Pros and Cons: Week 1

Remember the good old days of the 2010 season when we could count the vast number of injuries affecting Giants players and marvel at the patchwork offense and their effectiveness in protecting the quarterback?

Yeah, I miss that too.

The talk of the season will be the injuries and how they are affecting this team. Of course, if that was the team’s only problem we would probably be in decent shape. What follows are my observations of each unit in my new weekly segment, “Pros and Cons.” Ever the optimist, I start with the Cons first and end with the Pros.


Injuries, as expected, have destroyed an otherwise powerful defense. I know this is old news, but with the first meaningful game under their belts, it’s clear that this unit has a long way to go to reach their potential. The line got good pressure on the quarterback early in the game but seemed to fade out over time. And, once the Redskins adjusted and got the ball out quicker, there was no stopping Grossman and his receivers. The secondary looked simply awful, leaving guys wide open in the backfield. Aaron Ross, who is the weak spot back there, had shown some potential in preseason but was ineffective yesterday. He really needs to step it up or he will be picked on all season.


Unlike last season, the notable, and numerous, injuries occurred before the season began, which means there is plenty of time to adjust to the new dynamic of the defense. Plus, Tuck and Osi should be back soon, which will really help the already strong line become more powerful. And let’s not forget that Jason Pierre-Paul is only a second year player and seems to improve every time he steps onto the field.


The offense has picked up right where they left off: dropped passes, miscues, predictable play-calling and interceptions that defy physics. Unfortunately, this game had it all. The dropped passes were not as numerous as they were last year, so I am willing to let that one slide for now. But I saw at least two or three moments where Eli and a receiver were clearly out of sync and the ball landed in open space. And of course, there was the predictability of the offensive game plan. I loved the fake handoff from two yards out of the end zone that gave Eli a huge open space to rush for a touchdown. But the reason it worked was because it was so unexpected (certainly not because of Eli’s speed). It’s a known thing that Eli is horribly slow, and more often than not it is up to Jacobs to ground out a couple of yards. So it was no surprise that the entire Redskins defense took the bait and shifted left. I can only hope that this play really highlights what can be accomplished with a little creativity.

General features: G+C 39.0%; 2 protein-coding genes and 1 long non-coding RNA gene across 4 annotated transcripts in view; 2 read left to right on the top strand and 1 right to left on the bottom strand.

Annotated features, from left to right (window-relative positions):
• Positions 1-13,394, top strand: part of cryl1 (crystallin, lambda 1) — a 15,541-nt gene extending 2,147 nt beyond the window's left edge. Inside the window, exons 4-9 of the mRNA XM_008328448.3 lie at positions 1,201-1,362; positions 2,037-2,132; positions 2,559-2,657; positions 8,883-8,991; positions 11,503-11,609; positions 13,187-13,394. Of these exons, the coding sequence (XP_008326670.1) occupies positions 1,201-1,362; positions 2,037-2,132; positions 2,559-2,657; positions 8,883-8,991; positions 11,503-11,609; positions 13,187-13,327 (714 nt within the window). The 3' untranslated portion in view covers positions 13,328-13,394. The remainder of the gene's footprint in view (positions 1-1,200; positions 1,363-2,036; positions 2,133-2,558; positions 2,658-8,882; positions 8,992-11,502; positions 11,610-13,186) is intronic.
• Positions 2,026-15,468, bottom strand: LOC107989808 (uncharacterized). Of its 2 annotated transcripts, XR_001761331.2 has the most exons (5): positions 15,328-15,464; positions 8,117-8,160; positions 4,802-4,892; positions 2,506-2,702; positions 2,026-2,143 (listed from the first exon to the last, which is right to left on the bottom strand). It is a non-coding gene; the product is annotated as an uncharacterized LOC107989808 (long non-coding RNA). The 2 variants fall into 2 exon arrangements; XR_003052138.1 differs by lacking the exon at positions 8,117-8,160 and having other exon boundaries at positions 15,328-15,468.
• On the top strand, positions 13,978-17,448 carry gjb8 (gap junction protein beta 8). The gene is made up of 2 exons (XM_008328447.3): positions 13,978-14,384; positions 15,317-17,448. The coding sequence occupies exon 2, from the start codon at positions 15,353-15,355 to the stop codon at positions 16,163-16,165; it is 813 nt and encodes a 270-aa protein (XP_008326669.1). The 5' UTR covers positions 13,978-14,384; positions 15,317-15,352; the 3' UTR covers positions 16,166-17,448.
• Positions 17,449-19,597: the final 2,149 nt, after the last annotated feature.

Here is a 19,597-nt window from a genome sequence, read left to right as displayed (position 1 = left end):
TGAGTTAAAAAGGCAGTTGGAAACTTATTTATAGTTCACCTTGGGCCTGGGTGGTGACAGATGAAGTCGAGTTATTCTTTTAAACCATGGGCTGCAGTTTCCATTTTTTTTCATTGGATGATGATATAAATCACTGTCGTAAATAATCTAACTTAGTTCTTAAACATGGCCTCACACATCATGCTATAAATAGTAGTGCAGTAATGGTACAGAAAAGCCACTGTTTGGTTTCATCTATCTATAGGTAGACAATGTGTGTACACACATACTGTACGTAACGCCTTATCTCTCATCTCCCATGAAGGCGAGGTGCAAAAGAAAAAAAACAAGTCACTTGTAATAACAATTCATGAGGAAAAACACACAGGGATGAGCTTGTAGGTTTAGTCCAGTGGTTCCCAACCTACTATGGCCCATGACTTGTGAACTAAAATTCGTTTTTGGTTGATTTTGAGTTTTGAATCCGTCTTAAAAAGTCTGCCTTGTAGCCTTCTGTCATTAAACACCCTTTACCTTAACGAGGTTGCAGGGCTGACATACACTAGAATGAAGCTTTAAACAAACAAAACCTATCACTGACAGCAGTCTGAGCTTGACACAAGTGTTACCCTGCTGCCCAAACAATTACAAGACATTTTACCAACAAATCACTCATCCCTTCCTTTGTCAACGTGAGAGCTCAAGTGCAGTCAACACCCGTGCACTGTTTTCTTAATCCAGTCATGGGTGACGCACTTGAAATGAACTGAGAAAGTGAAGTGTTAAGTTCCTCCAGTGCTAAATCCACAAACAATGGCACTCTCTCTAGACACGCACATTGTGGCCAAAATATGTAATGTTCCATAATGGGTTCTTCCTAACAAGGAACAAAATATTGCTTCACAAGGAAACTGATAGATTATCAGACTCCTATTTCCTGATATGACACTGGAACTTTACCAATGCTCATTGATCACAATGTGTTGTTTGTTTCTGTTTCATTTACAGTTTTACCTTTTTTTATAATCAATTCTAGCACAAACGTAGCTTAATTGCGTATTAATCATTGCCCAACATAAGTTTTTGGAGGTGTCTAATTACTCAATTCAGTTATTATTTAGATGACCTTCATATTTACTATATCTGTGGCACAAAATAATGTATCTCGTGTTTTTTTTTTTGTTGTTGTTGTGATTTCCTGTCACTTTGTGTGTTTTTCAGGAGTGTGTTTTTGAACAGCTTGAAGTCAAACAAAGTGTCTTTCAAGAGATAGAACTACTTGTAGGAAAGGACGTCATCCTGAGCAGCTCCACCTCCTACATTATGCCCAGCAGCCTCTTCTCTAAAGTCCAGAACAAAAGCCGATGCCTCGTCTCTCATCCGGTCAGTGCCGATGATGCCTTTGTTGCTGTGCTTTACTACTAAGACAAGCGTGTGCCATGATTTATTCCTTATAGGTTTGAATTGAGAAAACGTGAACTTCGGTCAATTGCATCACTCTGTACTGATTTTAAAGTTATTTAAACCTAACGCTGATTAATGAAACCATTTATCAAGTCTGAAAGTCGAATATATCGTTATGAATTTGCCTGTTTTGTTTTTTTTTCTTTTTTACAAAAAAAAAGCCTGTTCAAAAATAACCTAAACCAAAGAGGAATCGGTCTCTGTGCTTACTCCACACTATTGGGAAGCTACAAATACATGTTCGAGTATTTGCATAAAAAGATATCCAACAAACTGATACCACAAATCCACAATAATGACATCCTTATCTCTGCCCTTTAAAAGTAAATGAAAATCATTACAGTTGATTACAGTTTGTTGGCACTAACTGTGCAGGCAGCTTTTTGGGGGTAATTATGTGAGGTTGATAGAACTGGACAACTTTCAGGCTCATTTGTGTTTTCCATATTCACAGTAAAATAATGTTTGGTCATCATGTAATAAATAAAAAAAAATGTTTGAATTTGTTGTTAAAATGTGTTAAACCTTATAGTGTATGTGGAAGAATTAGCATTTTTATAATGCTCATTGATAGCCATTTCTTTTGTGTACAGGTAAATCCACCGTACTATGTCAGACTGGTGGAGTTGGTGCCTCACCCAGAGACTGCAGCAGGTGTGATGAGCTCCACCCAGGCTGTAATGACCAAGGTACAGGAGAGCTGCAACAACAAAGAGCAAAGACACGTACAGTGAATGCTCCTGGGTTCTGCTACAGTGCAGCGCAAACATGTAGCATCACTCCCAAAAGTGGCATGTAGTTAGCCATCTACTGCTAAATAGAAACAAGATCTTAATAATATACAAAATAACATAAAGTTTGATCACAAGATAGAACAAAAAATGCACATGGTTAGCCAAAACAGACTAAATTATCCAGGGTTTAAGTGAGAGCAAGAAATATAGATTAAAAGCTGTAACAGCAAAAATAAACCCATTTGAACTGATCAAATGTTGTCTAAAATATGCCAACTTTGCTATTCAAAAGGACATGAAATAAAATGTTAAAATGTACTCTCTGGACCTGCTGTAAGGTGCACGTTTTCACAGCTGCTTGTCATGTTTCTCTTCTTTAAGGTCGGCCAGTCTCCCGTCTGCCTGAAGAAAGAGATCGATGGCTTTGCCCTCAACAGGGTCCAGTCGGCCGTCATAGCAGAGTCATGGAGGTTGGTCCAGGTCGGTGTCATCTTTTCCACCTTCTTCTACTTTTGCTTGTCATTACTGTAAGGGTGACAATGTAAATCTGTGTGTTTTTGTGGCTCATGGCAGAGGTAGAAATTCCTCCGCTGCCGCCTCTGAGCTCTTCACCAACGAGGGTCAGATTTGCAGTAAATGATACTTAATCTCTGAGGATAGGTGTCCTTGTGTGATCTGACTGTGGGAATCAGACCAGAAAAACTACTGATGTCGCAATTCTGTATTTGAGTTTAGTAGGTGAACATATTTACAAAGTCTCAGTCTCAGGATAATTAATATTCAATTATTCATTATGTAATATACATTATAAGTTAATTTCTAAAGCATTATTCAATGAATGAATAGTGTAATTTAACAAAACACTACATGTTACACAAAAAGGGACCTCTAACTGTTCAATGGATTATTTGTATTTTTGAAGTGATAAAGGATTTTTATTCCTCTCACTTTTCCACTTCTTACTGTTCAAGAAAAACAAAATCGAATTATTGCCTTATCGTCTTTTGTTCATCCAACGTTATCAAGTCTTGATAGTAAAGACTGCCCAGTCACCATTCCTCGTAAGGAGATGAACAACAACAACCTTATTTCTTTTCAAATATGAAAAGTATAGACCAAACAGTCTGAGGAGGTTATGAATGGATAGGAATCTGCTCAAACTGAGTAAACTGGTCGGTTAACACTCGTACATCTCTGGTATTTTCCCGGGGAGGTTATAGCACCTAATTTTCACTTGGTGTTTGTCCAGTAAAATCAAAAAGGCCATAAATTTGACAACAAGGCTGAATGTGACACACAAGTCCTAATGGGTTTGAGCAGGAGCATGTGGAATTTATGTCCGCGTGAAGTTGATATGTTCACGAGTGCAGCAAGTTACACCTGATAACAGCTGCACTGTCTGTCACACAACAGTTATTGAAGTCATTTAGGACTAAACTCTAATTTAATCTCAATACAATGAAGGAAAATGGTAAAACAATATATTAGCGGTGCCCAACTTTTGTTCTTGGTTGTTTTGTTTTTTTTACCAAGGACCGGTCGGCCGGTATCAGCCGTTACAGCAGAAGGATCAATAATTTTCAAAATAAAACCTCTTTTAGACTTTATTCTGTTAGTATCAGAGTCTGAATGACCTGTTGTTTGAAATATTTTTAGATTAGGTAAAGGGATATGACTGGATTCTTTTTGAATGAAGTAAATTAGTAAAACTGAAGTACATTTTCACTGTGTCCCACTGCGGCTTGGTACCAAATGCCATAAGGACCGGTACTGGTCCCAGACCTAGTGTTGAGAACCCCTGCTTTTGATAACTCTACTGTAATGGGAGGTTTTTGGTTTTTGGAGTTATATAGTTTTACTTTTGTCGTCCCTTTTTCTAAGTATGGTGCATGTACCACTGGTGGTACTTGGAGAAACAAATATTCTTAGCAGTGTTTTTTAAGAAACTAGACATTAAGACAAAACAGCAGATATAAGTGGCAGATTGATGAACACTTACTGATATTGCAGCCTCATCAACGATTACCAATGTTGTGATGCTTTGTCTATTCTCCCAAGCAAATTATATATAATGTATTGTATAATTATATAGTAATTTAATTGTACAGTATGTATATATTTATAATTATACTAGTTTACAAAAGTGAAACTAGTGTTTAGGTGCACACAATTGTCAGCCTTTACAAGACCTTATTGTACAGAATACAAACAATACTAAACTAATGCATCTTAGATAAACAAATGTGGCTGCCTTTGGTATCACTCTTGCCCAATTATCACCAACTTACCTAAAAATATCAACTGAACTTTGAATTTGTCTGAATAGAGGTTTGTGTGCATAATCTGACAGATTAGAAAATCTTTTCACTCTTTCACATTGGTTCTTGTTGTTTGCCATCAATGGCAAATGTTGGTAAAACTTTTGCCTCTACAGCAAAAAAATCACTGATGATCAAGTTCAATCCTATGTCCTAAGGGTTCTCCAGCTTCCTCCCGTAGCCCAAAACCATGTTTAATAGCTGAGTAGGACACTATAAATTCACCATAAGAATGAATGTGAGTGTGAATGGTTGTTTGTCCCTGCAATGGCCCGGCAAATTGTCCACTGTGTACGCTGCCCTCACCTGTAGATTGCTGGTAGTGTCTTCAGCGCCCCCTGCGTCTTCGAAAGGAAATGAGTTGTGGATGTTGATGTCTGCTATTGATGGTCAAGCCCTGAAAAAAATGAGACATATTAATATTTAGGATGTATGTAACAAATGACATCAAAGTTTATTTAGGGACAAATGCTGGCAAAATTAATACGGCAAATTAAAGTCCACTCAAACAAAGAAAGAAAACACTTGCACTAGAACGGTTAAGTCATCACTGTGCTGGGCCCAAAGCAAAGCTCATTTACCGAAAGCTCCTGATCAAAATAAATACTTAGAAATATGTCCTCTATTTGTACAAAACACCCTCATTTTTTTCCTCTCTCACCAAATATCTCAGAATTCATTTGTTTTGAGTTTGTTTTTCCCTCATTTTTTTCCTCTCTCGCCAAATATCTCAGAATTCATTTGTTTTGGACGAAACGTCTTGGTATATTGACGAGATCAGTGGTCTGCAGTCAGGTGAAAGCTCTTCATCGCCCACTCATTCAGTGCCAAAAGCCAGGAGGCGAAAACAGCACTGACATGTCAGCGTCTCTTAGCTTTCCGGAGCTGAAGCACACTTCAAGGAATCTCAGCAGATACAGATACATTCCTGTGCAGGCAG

While I will not go so far as to say Eli had a good game, he also wasn’t terrible. That interception was a great athletic play, sprinkled with a bit of luck. Last year Eli was plagued by some bad luck that cannot be controlled, but the real problems would occur after a few bad luck plays, when he would begin to panic. So let’s not forget what he has been working on all preseason: making good decisions and protecting the football. The offense gave up four sacks, but in this case it means that Eli was not trying to force something to happen once he felt the pressure. Instead he tucked the ball away and took the lost yards. I would much rather see that then an interception. He also threw the ball away a few times when nothing else was available. These kinds of plays have to become instinctual, and the fact that he was able to do this successfully in the first week of the season, even after some miscues and an interception, all bode well for the rest of the year. There are plenty of other problem areas on this team without adding Eli to the mix at the moment.


It is completely unacceptable to allow a blocked field goal that is well within Lawrence Tynes’ range. That is a deflating play that hurts the entire team, and shakes the confidence of a kicker coming off an injury. That simply cannot happen again.


Steve Weatherford looked strong in his first game with the Giants, averaging 45.2 yards on 6 punts. If nothing else, it was great to not have to worry that your punter was going to bobble the snap. It was also great to see Domenik Hixon back to returning punts. Not that his numbers were all that outstanding, but it was still a big improvement over last year’s efforts.

All in all, not a good game for the Giants. Let’s face it, when Rex Grossman can pick you apart, you know you have a lot of work to do. But again, it’s early in the season and there is plenty of time to adjust. It stings a bit more since this was a division team, but the Cowboys also suffered a tough loss, and although the Eagles won convincingly, it was against a non-elite team so there is no reason to panic at this point.

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  • RonMurray3

    @giantsbuzztap there were pros? Gilbride sucks and should have been fired years ago. 4th and 1 Nope we don’t want 6’4 and 265 gimme 5’10 200

  • JenAllman

    yeah that 4th and 1 to bradshaw was ridiculous. believe me, any time i can bash gilbride i will, i don’t know when they will wake up and realize they need someone new in there.

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  • gmenhq

    execution, not the play call, was the issue there. I agree with Coughlin 100%.

  • gmenhq

    plus – Brandon Jacobs always used to get those short runs up until the point where the Giants could no longer pick those runs up with him in there because defenses were loading up the gaps. Became too predictable. Bradshaw can do different things, still pick up those short yardages, make himself small…. etc. But it has to be blocked still by the line, and it just wasn’t even close to being blocked. execution, not play call.